Brendan Coll

Author Archives: Brendan Coll

Miniflare 2.0: fully-local development and testing for Workers

Miniflare 2.0: fully-local development and testing for Workers
Miniflare 2.0: fully-local development and testing for Workers

In July 2021, I launched Miniflare 1.0, a fun, full-featured, fully-local simulator for Workers, on the Cloudflare Workers Discord server. What began as a pull request to the cloudflare-worker-local project has now become an official Cloudflare project and a core part of the Workers ecosystem, being integrated into wrangler 2.0. Today, I'm thrilled to announce the release of the next major version: a more modular, lightweight, and accurate Miniflare 2.0. 🔥

Background: Why Miniflare was created

Miniflare 2.0: fully-local development and testing for Workers

At the end of 2020, I started to build my first Workers app. Initially I used the then recently released wrangler dev, but found it was taking a few seconds before changes were reflected. While this was still impressive considering it was running on the Workers runtime, I was using Vite to develop the frontend, so I knew a significantly faster developer experience was possible.

I then found cloudflare-worker-local and cloudworker, which were local Workers simulators, but didn’t have support for newer features like Workers Sites. I wanted a magical simulator that would just work ✨ in existing projects, focusing on the developer experience, and — by the reception of Miniflare 1.0 — I wasn't the only one.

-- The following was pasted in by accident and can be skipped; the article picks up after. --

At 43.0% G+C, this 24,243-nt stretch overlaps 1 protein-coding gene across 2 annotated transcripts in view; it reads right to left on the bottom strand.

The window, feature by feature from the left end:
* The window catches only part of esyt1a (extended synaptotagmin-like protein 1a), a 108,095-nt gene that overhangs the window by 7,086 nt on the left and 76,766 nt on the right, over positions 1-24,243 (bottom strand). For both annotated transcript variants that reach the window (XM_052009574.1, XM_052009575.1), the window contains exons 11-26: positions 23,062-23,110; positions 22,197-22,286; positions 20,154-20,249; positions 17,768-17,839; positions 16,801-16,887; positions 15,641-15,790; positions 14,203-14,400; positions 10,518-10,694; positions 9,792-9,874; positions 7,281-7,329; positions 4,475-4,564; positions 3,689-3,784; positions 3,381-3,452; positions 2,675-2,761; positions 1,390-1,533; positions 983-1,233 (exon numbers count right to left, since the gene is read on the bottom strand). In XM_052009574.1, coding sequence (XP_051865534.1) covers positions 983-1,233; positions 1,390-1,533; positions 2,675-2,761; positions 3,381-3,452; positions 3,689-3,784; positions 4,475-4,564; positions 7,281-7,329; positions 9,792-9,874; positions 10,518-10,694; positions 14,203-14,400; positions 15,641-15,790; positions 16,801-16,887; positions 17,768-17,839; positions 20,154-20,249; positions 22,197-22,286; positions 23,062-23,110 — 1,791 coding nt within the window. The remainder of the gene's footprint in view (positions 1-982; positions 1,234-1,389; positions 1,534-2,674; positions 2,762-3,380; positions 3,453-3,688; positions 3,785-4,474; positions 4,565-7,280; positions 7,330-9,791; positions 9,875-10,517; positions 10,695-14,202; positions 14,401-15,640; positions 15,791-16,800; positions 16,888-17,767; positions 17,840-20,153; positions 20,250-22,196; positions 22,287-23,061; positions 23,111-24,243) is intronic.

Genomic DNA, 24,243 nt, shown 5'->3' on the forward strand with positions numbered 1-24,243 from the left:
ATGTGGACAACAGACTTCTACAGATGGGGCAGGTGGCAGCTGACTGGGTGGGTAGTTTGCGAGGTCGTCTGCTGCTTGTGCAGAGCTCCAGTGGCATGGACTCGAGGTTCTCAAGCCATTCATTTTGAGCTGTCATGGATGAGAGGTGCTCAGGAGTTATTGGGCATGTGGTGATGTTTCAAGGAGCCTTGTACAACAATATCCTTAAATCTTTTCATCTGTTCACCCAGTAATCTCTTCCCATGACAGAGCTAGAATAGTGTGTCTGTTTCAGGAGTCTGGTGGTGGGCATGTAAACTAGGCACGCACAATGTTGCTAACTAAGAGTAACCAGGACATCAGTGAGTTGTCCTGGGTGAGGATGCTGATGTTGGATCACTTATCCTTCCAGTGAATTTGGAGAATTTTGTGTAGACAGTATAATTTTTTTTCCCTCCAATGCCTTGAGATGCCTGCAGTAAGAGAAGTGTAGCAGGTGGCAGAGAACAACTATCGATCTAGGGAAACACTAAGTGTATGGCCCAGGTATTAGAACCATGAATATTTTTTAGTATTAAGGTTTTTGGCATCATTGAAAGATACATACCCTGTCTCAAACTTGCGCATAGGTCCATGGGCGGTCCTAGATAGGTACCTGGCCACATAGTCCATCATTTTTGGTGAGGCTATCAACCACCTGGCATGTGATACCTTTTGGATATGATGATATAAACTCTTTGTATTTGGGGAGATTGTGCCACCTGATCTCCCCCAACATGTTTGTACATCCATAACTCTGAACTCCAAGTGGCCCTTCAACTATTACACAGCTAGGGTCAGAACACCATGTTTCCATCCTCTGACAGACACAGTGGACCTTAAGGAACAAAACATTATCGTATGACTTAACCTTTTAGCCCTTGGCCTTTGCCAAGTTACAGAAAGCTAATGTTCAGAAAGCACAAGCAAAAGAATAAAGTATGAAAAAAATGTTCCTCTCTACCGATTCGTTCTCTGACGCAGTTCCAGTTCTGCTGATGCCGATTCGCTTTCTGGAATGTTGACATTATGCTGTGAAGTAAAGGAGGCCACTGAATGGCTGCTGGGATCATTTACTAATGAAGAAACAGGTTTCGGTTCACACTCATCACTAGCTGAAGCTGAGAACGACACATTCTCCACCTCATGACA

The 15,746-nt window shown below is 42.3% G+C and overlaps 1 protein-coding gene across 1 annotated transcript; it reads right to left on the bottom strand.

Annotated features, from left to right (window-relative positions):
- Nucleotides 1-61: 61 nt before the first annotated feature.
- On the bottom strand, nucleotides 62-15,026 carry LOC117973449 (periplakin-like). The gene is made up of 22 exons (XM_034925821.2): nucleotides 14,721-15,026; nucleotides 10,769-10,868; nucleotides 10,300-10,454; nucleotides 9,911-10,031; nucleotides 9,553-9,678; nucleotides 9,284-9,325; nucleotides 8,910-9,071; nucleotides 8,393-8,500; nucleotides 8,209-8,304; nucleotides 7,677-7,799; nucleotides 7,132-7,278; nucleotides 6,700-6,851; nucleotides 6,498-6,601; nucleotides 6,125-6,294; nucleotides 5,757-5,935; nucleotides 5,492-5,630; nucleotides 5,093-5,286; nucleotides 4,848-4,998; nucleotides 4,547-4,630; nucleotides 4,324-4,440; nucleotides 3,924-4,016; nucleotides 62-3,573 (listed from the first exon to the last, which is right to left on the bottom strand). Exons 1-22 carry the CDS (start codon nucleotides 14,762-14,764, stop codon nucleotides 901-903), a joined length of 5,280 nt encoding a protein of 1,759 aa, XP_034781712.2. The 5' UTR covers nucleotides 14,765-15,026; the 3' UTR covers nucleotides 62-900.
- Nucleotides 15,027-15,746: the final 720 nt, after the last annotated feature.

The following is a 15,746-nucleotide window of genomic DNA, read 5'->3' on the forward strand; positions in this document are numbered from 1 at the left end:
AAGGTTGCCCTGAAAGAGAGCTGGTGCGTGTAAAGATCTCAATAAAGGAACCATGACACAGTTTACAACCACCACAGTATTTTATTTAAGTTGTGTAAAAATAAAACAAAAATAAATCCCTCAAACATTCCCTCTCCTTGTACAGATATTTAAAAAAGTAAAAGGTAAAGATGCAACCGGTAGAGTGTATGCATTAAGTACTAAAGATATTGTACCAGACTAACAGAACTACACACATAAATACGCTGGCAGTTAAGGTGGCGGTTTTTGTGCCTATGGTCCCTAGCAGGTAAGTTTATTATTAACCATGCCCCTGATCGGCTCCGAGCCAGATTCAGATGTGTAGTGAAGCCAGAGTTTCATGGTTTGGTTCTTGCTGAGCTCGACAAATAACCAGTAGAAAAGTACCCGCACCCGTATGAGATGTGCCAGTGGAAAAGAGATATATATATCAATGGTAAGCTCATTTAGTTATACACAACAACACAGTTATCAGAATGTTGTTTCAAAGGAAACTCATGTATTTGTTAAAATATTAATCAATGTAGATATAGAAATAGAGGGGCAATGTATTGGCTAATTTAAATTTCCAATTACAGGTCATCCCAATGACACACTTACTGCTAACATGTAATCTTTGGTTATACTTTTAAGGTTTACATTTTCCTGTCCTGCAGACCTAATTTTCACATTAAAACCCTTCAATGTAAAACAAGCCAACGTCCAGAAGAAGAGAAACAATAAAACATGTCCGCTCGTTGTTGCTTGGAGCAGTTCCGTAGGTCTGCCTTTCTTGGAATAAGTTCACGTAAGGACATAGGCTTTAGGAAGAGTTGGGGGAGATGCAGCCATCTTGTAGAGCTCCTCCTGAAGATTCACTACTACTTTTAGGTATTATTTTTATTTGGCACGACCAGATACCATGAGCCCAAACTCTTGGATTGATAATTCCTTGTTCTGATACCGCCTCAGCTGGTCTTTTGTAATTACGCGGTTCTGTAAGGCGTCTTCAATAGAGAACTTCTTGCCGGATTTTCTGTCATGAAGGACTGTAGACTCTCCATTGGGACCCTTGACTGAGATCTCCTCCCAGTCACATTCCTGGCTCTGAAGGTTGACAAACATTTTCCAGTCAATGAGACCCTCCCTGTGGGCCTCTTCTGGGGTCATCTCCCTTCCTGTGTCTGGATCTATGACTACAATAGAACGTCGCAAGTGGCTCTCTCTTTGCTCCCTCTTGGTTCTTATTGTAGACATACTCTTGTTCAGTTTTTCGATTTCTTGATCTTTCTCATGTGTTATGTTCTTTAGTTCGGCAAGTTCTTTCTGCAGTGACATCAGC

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Automatically generating types for Cloudflare Workers

Automatically generating types for Cloudflare Workers
Automatically generating types for Cloudflare Workers

Historically, keeping our Rust and TypeScript type repos up to date has been hard. They were manually generated, which means they ran the risk of being inaccurate or out of date. Until recently, the workers-types repository needed to be manually updated whenever the types changed. We also used to add type information for mostly complete browser APIs. This led to confusion when people would try to use browser APIs that aren’t supported by the Workers runtime they would compile but throw errors.

That all changed this summer when Brendan Coll, whilst he was interning with us, built an automated pipeline for generating them. It runs every time we build the Workers runtime, generating types for our TypeScript and Rust repositories. Now everything is up-to-date and accurate.

A quick overview

Every time the Workers runtime code is built, a script runs over the public APIs and generates the Rust and TypeScript types as well as a JSON file containing an intermediate representation of the static types. The types are sent to the appropriate repositories and the JSON file is uploaded as well in case people want to create their own types packages. More on that later.

This means the static types Continue reading